By Tasha Mahurin
Anyone in the auction business will tell you that each item has a story. And while every item has worth, often it is the story behind an item that determines its true value. This week at Fountain City Auction, a model train collection will be featured, and its story extends far beyond that of any ordinary hobby.
Jerry Lee Long was born in 1951. The Knoxville native graduated from Fulton High School. While at Fulton High School, he studied drafting. During his senior year, he took a part time job at KUB where he continued to work for thirty years before retiring.
Throughout the years Jerry was a Cub Scout, a Boy Scout, an EMT, a Volunteer at Sevier County Rescue Squad, as well as a volunteer counselor at several alcohol/drug rehabilitation centers. He often played Santa Claus at Christmas either for children’s charities or the Sertoma Center. By all accounts, he loved helping people in any way he could.
Jerry also loved the outdoors and spent a great deal of time backpacking, camping, and hiking in the Great Smoky Mountains National Park. He loved traveling, photography, history, reading, playing cards, story–telling, gardening, and bird watching. His real passion, however, was HO Scale Model Trains.
After retiring from KUB, he put his years of expertise in mechanical drawing and planning and his love of HO Scale Model Trains into action. Jerry drew plans and reconstructed two rooms of his home into a miniature city complete with railroads running throughout.
The process took years to complete.
“Being his sister, I always wanted to know how this operated and he would always say: ‘Wait till it’s finished’,” Glenda Noe told The Focus.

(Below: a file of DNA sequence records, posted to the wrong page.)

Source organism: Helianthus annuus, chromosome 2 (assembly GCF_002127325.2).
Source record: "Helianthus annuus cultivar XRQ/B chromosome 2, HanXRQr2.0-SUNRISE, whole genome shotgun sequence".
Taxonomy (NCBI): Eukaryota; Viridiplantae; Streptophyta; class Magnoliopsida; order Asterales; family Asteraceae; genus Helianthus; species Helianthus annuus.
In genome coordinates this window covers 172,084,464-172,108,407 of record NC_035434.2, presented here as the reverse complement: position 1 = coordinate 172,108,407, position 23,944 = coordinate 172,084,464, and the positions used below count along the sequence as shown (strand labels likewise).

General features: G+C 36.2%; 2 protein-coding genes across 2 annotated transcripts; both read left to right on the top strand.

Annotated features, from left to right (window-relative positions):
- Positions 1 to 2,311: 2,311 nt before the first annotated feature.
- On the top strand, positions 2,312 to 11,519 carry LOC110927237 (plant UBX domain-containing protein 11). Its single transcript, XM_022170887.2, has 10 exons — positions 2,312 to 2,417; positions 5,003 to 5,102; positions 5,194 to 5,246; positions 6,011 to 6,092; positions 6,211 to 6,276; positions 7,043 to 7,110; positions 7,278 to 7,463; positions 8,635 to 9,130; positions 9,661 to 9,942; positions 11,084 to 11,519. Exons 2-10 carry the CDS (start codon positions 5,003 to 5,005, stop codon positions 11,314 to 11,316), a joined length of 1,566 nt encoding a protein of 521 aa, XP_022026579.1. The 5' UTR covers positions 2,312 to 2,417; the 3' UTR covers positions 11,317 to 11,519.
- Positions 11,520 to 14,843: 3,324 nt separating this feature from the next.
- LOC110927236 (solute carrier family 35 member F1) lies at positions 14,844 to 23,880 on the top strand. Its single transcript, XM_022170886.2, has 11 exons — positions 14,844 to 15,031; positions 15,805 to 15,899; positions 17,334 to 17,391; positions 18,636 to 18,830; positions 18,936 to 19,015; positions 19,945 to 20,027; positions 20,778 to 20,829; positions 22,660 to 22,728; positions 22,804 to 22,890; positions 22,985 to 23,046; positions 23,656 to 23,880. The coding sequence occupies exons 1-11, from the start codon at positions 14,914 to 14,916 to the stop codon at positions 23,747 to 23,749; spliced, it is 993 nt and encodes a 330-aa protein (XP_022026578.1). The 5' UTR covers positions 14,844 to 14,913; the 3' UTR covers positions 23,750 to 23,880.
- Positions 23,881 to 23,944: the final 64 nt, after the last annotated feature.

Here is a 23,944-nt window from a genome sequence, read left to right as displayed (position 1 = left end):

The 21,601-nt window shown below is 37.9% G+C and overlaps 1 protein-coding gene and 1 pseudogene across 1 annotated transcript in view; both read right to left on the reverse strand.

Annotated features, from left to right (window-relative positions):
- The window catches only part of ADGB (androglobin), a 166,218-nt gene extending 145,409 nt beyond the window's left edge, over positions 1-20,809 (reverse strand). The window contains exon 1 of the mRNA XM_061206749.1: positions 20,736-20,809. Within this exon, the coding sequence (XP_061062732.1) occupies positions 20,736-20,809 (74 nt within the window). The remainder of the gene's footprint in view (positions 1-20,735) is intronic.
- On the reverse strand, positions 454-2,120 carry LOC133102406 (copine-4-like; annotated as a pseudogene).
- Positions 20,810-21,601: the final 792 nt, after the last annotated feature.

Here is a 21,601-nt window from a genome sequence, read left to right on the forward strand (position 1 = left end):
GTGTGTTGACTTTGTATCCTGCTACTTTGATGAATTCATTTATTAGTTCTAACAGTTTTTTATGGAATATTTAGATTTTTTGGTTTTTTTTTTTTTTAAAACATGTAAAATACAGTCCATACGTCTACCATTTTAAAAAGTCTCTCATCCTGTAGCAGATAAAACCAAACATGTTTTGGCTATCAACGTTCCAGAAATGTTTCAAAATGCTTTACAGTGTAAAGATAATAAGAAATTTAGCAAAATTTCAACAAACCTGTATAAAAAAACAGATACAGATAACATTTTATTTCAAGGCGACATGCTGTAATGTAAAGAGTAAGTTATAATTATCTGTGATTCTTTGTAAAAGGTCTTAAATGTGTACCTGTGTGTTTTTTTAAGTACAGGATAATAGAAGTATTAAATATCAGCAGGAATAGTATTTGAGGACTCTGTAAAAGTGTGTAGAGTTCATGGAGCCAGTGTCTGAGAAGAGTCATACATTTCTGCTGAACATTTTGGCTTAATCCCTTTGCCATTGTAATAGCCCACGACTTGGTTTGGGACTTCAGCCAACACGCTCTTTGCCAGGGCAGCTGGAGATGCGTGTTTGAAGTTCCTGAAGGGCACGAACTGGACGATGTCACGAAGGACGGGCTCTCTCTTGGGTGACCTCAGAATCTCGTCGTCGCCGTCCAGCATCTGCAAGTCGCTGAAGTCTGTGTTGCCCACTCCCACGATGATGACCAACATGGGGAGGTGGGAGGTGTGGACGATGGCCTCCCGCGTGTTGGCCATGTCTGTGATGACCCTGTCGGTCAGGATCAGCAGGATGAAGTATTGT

He installed switchboards, transformers, and control centers. These control centers operated numerous tracks that ran throughout the city. The model trains traveled through underground tunnels, over bridges, around mountains, and around the edge of trout streams where figurines fly-fished. The Southern Railway, The Virginian, and the L&N all traveled through Jerry’s city.
In addition to scouring the Internet, Jerry often traveled to trade shows and hobby shops to purchase the pieces used in his display. He individually painted many of the pieces and meticulously constructed rivers and greenways throughout his model city- which was also ‘home’ to a Coca Cola Bottling Company, Con Agra, the L&N Depot, White Lily Flour Company, JFG Coffee, and a Home Depot, among others. Model airplanes flew overhead.
Jerry passed away in December of 2012. In his home, a tunnel extended from one room to another. In the second room, a not-yet-completed Barnum and Bailey Circus, and other partially assembled exhibits and trains were found.
“Not knowing what to do with this collection we contacted Fountain City Auction Company. I would love to see someone purchase his train collection and enjoy it as much as he did,” Noe added.
Jerry’s train set will be auctioned at Fountain City Auction on Friday, June 14 at 6:00 p.m. For more information, contact Greg Lawson at 865-604-3468.